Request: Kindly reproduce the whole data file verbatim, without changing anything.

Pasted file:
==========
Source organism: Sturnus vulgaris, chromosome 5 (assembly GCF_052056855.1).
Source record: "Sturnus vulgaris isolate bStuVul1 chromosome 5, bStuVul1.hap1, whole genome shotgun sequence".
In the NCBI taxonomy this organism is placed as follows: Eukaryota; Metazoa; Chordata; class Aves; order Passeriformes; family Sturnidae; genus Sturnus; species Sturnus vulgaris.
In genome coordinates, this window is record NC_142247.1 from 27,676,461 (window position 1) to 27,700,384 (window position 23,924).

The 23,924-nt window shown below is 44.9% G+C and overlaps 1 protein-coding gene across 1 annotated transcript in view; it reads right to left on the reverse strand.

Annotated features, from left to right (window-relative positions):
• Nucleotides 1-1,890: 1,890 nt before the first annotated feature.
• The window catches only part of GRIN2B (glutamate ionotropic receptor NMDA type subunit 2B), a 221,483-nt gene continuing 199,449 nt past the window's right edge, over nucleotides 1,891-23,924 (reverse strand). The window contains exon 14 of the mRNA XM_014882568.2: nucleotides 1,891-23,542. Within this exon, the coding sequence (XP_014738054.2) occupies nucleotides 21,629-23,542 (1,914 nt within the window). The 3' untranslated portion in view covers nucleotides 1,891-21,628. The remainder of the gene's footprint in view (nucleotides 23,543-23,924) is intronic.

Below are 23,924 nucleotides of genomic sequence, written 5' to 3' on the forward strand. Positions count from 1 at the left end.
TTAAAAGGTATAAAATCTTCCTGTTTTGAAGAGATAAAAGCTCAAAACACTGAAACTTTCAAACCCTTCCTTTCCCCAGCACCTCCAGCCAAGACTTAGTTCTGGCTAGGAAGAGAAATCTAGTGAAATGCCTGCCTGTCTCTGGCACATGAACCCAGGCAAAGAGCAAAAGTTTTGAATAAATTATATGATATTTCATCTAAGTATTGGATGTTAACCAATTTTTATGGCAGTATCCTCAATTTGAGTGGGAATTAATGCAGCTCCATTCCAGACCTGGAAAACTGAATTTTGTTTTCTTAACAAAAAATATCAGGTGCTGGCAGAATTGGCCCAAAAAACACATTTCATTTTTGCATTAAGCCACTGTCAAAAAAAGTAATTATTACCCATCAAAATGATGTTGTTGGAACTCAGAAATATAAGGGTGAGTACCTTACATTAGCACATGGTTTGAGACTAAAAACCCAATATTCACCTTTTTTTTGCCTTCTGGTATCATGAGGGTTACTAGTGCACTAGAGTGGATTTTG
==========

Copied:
Source organism: Sturnus vulgaris, chromosome 5 (assembly GCF_052056855.1).
Source record: "Sturnus vulgaris isolate bStuVul1 chromosome 5, bStuVul1.hap1, whole genome shotgun sequence".
In the NCBI taxonomy this organism is placed as follows: Eukaryota; Metazoa; Chordata; class Aves; order Passeriformes; family Sturnidae; genus Sturnus; species Sturnus vulgaris.
In genome coordinates, this window is record NC_142247.1 from 27,676,461 (window position 1) to 27,700,384 (window position 23,924).

The 23,924-nt window shown below is 44.9% G+C and overlaps 1 protein-coding gene across 1 annotated transcript in view; it reads right to left on the reverse strand.

Annotated features, from left to right (window-relative positions):
• Nucleotides 1-1,890: 1,890 nt before the first annotated feature.
• The window catches only part of GRIN2B (glutamate ionotropic receptor NMDA type subunit 2B), a 221,483-nt gene continuing 199,449 nt past the window's right edge, over nucleotides 1,891-23,924 (reverse strand). The window contains exon 14 of the mRNA XM_014882568.2: nucleotides 1,891-23,542. Within this exon, the coding sequence (XP_014738054.2) occupies nucleotides 21,629-23,542 (1,914 nt within the window). The 3' untranslated portion in view covers nucleotides 1,891-21,628. The remainder of the gene's footprint in view (nucleotides 23,543-23,924) is intronic.

Below are 23,924 nucleotides of genomic sequence, written 5' to 3' on the forward strand. Positions count from 1 at the left end.
TTAAAAGGTATAAAATCTTCCTGTTTTGAAGAGATAAAAGCTCAAAACACTGAAACTTTCAAACCCTTCCTTTCCCCAGCACCTCCAGCCAAGACTTAGTTCTGGCTAGGAAGAGAAATCTAGTGAAATGCCTGCCTGTCTCTGGCACATGAACCCAGGCAAAGAGCAAAAGTTTTGAATAAATTATATGATATTTCATCTAAGTATTGGATGTTAACCAATTTTTATGGCAGTATCCTCAATTTGAGTGGGAATTAATGCAGCTCCATTCCAGACCTGGAAAACTGAATTTTGTTTTCTTAACAAAAAATATCAGGTGCTGGCAGAATTGGCCCAAAAAACACATTTCATTTTTGCATTAAGCCACTGTCAAAAAAAGTAATTATTACCCATCAAAATGATGTTGTTGGAACTCAGAAATATAAGGGTGAGTACCTTACATTAGCACATGGTTTGAGACTAAAAACCCAATATTCACCTTTTTTTTGCCTTCTGGTATCATGAGGGTTACTAGTGCACTAGAGTGGATTTTG